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Challengers say new law will end Big Tech’s ‘stranglehold’

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A number of tech challengers and startups have urged the government to pass the digital markets bill before the next election to help end Big Tech’s “stranglehold” on the sector.

The Digital Markets, Competition and Consumers (DMCC) Bill, which is currently in passing through the House of Lords, would grant the UK’s competition watchdog greater control over Big Tech firms’s strategies. 

US tech giants such as Microsoft and Apple have been lobbying for amendments to the bill that would make it easier for them to appeal any of the watchdog’s decisions. They argue that the bill is actually bad for consumers, could choke innovation and deter investment.

But the chief executive of shopping search engine Kelkoo, Richard Stables, told City A.M. the bill is “incredibly important” for improving competition in the UK tech sector and will help end the “stranglehold” of Big Tech.

Stables said that Big Tech’s objections to the bill “are utter baloney, absolute rot and, what they’re really saying is, ‘this is difficult for our business and our bottom line and that means that we’re going to have to give up some of our revenue to help out British consumers’.”

Another supporter of the bill is Gener8, a UK tech startup that allows users to earn rewards from their own data.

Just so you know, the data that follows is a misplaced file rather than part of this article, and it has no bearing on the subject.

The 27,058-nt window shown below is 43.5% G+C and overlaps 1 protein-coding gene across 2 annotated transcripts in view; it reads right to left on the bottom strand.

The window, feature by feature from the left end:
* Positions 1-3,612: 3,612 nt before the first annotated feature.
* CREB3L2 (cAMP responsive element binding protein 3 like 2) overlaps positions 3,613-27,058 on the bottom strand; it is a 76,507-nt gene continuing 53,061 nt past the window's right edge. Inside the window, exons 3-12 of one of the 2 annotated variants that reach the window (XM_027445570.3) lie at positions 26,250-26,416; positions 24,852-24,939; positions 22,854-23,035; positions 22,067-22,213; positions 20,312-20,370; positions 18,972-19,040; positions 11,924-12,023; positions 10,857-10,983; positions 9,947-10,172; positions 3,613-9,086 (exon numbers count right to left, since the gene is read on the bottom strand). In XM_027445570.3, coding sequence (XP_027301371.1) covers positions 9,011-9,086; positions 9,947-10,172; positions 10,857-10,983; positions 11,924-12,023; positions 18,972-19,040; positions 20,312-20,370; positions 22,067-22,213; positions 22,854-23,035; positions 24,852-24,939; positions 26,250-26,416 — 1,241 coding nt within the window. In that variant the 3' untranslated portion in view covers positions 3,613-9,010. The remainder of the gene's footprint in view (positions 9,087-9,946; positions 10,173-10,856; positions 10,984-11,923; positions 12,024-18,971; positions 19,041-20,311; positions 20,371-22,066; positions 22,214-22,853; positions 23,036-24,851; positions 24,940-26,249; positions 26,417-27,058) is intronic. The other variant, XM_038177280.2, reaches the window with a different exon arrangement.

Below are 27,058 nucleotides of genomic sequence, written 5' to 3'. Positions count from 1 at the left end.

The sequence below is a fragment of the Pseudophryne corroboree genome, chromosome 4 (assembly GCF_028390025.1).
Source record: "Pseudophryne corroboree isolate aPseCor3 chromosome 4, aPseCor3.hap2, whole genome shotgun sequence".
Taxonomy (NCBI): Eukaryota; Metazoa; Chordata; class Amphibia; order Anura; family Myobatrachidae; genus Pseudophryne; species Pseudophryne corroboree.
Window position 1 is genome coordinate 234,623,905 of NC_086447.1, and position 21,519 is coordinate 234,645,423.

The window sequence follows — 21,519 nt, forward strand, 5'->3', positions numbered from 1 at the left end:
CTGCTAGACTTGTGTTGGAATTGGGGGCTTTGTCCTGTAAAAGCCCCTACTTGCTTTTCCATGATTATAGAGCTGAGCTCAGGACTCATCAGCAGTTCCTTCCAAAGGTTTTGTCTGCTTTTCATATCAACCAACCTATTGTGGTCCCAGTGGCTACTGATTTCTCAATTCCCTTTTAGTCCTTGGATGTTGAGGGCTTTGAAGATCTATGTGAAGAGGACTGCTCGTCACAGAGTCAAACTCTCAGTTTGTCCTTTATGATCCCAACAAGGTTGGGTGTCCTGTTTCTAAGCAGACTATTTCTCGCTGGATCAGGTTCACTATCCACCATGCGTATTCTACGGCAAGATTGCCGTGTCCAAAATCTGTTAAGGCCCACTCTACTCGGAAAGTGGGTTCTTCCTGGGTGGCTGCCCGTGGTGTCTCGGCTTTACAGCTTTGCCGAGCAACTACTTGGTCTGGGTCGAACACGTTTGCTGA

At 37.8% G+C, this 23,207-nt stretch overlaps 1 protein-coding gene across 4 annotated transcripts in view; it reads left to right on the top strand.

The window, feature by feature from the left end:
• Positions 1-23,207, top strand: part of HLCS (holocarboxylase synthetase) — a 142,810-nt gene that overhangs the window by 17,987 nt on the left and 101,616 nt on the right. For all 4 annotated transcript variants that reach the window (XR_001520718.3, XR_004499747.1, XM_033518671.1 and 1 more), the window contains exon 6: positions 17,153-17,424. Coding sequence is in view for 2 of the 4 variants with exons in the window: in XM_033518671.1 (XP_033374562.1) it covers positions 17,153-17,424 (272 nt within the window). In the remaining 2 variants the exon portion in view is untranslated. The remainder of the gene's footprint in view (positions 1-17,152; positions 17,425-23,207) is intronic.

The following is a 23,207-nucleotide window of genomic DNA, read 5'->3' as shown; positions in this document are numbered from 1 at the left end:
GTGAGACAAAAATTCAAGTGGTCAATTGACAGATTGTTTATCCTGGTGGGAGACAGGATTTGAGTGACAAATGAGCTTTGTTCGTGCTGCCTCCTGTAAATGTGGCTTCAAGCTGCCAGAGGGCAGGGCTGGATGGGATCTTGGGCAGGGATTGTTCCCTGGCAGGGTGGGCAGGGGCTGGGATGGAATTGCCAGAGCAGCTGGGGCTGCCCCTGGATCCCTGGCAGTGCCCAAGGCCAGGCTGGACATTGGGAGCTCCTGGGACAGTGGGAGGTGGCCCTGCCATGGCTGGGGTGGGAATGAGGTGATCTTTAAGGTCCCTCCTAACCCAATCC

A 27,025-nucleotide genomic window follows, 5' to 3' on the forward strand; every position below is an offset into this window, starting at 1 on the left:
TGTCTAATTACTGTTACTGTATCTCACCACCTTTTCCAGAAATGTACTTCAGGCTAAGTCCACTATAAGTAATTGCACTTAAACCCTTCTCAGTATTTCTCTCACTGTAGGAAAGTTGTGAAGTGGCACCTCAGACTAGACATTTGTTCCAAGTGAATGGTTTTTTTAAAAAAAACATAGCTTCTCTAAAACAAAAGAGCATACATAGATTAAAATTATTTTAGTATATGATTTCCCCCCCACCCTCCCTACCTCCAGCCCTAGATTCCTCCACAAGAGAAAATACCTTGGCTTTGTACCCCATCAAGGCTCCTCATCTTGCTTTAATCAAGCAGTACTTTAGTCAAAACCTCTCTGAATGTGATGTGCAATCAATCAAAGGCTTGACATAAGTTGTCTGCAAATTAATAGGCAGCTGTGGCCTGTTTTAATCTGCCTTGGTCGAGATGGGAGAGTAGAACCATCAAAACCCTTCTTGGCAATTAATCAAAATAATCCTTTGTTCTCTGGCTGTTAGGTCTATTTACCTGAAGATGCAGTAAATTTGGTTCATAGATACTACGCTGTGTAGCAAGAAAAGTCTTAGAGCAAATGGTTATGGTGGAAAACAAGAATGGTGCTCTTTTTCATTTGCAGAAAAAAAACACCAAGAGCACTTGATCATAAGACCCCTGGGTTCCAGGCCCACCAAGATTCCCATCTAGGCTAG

Head of public policy and research at Gener8, Tom Fish, told City A.M. that supporting the new regulations “doesn’t mean big business is bad and big tech is evil,” but the problem is that some companies are “acting as rule maker, referee and player in a game that covers vast parts of the global economy”.

In some circumstances this creates massive conflicts of interest for these companies, Fish said, adding that it is “undeniable some degree of oversight is needed on their internal decision making progresses.”

Jurgita Miseviciute, head of public policy and government affairs encrypted email service Proton, which is headquartered in Switzerland, told City A.M. she has “high hopes” the bill will be passed in time, but “the challenge will come in the enforcement”.

Formed in 2021, the Digital Markets Unit is the body that sits within the Competition and Markets Authority and will be responsible for enforcing and overseeing the new regulatory regime if the bill is passed.

The bill, which has cross-party support, is expected to receive Royal Assent in Spring, potentially as early as March, City A.M. understands.

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